Vladimir Putin once said that he knew where Australia was but never thought about it. Australian leaders too have seldom had reason to think about post-Soviet Russia—until recently. But as Russia has become more ‘assertive’ (the fashionable euphemism for ‘aggressive’), Australian politicians have been forced to. And as almost all executive power in Russia is in the hands of Putin, they tend to focus on him.
It behoves us to try to understand Putin. His fondness for deception, casuistry and occasional lies notwithstanding (for instance, that no Russian soldiers were involved in the seizing of Crimea, and that none are fighting in Ukraine), his 15 years in power have given us a fairly clear idea of his psyche.
If Putin were to agree to describe himself in one word, his likely choice would be ‘Chekist’. This word has no English equivalent. Unpacking its meaning won’t tell us all we need to know about Russia’s president, but without that we can’t begin to decipher him.
From under the rubble of the dislocation, hardship, humiliation for some and liberation for others, of the collapse of the Soviet Union, there rose to power a group of intelligence officers, mainly from two of Russia’s various agencies: the KGB and the GRU, or military intelligence.
In this fateful shift chance was crucial: the family of the ailing Yeltsin chose Putin as his successor because they trusted him to protect Yeltsin and them. As a result, for the first time in its history, Russia came to be ruled by a secret policeman supported by a coterie of secret policemen. The group is opaque: secrecy is its stock in trade—and it’s good at its trade.
Putin and this ‘komanda’ (team), in power since late in 1999, may well remain in power for another decade at least. In Russia they are often called ‘siloviki’, from the word for ‘force’ (a category that is broader than ‘Chekist’). Those tough and competent men are Putin’s enforcers. Like Putin, most are from St Petersburg. Naturally enough, they share his Hobbesian world view (powerfully depicted in Andrei Zviagintsev’s 2014 film ‘Leviathan’).
As Soviet intelligence services were militarised—with ranks, uniforms and a martial ethos—they all have a military background and are trained in the use of weapons. Some have used them: Sechin, head of the Kremlin-owned energy mega-firm Rosneft and among those closest to Putin, fought in the Angolan civil war. When, years before he moved from St. Petersburg to Moscow, Putin was asked by an Australian foreign minister what his profession was he replied ‘I’m a military man’. He may never have fired a shot in anger but likes to be depicted in military fatigues and with guns, and revels in military pomp.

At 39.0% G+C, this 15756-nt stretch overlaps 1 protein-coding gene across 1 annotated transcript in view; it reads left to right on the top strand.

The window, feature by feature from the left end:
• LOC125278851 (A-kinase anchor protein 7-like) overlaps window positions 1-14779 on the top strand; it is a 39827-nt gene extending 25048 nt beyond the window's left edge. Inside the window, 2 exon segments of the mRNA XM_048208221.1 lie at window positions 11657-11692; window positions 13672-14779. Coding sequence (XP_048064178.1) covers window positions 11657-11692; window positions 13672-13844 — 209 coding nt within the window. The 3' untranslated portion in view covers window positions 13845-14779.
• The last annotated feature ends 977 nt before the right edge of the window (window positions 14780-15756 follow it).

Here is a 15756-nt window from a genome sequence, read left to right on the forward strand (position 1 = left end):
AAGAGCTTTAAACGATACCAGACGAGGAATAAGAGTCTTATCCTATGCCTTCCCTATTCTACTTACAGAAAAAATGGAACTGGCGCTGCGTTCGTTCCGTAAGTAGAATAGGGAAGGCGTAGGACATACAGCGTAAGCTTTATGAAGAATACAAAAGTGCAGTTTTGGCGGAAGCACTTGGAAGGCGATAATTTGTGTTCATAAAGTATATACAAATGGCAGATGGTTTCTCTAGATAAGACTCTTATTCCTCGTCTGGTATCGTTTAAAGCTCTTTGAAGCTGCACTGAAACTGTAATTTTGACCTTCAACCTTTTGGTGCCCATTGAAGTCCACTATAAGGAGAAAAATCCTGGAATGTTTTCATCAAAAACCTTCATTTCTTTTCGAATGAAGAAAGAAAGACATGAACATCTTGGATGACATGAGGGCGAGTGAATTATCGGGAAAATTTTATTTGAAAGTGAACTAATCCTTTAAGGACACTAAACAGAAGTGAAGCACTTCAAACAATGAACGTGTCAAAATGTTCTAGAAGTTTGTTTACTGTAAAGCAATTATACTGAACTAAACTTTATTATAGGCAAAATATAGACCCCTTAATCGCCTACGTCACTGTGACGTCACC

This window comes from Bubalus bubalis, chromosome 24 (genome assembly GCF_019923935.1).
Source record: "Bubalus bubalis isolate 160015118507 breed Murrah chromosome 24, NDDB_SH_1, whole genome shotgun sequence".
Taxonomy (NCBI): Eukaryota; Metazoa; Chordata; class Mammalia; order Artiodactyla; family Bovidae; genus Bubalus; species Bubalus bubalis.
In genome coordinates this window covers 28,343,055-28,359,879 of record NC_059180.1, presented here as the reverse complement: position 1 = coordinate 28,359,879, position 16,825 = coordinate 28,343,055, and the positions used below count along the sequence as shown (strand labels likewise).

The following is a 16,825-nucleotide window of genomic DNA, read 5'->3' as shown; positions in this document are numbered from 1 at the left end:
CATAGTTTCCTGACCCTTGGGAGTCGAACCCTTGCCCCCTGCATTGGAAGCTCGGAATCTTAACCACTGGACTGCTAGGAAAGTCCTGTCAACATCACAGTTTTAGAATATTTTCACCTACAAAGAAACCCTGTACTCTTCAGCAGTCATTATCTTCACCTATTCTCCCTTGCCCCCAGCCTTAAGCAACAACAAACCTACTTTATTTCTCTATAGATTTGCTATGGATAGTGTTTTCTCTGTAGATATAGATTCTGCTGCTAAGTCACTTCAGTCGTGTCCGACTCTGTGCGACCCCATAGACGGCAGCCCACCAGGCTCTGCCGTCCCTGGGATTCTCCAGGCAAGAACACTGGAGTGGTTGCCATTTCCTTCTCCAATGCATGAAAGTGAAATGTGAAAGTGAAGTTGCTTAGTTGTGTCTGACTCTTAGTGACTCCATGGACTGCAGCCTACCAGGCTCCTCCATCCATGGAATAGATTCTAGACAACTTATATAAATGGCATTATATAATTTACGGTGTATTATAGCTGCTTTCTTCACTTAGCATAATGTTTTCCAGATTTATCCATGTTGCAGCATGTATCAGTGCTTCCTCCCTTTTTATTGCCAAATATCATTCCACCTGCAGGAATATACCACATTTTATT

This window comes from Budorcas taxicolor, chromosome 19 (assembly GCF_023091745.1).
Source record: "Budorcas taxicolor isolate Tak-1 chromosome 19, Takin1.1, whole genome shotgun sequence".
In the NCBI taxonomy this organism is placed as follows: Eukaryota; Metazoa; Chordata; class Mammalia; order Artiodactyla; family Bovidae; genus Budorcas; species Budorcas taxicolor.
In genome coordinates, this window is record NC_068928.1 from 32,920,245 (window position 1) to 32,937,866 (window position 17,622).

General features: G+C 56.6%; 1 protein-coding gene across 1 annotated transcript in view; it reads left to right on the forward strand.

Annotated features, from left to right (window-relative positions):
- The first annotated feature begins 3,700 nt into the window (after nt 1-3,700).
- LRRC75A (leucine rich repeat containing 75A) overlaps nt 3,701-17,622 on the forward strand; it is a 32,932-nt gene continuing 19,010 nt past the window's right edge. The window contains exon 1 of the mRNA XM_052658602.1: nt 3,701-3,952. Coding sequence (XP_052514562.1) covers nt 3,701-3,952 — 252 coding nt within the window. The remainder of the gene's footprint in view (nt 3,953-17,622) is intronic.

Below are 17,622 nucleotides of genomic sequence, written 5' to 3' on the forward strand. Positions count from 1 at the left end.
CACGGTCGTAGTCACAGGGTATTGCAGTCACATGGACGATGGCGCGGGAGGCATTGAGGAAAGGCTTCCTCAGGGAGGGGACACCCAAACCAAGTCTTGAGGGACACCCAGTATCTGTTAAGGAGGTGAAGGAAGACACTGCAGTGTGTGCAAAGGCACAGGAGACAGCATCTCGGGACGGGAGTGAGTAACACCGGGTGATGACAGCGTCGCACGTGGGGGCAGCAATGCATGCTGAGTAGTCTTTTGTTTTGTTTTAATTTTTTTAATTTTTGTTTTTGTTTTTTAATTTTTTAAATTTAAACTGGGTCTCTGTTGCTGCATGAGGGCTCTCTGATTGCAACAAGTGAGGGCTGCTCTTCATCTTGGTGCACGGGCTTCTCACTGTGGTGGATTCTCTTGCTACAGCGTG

Working from the Kremlin, a mediaeval fortress, Putin and this group have built a system that’s an amalgam of the tsarist and Soviet institutions that made Russia a great empire. Its key features include: rule by a single individual; informal hierarchies of power but with no institutional division of powers; a powerful secret police accountable only to the ruler; and the concept that the people exists to serve to state, rather than the other way round.
So Russia has reverted to its ‘default’ condition: neo-feudal authoritarianism, with a centralised, personalised structure of power. All decisions that matter are taken by Putin, so Russian politics is largely a competition for his favour. And as one man cannot take all decisions, many are deferred and some just aren’t taken. Clearly, Putin believes this is the best way to run Russia.
The word ‘Chekist’ derives from the name given by Lenin to the force he set up to secure and protect Bolshevik power, seized in the coup d’etat of October 1917. The word’s resonance in Russian is dramatic: for some it encapsulates the glamour of espionage, the feats of Sorge and Abel; for others it has a baleful ring, recalling the reign of terror unleashed by Lenin and other bloodlettings, especially Stalin’s Great Terror of 1937-38.
Chekists see themselves as a warrior elite called upon to protect the Fatherland from its many foes, foreign and domestic. Today, foremost among those is the US, as it was in 1975, when a 23-year old Putin joined the KGB. Theirs isn’t a career but a vocation: they are the repository of the finest traditions of the Fatherland, above all its patriotic martial tradition.
Indeed, the Chekist concept of Russia has a mystical hue. With its glorious history, Russia is the highest of all values. True, even Chekists can err, so the innocent have sometimes suffered unjustly; but this should be weighed against the great cause of protecting Russia. As Putin told an audience of history teachers last year, ‘had the leaders (i.e. Stalin) not been so ruthless (i.e. in ‘repressing’ millions in the late 1930s), it is hard to say whether we would have won the war.’
So, in Putin’s Russia no calling is nobler than that of Chekist. The media, the arts and the Ministry of Education are encouraged to inculcate reverence for the security organs, retrospectively and in the present. Bookshops carry sumptuous editions that celebrate Chekist ‘victories’, whether in neutralising fifth columnists or outwitting the foreign foes that make Russia a besieged fortress. There’s even an annual holiday, ‘Chekists’ Day’, celebrated every 20 December, when Putin gives a solemn address to the Chekists in their redoubt, the Lubyanka.
When the visiting Australian foreign minister asked Putin what branch of the forces he served in, Putin replied evasively ‘I cannot say.’ But to a Russian minister he may well have said ‘I am a Chekist’. And a Russian minister would have taken note.
These days quite a few ministers are themselves Chekists: the sociologist Kryshtanovskaya, a consultant to the Kremlin, has estimated that one in four of Russia’s most senior state officials are either Chekists or siloviki. This is a prominence they have never previously achieved.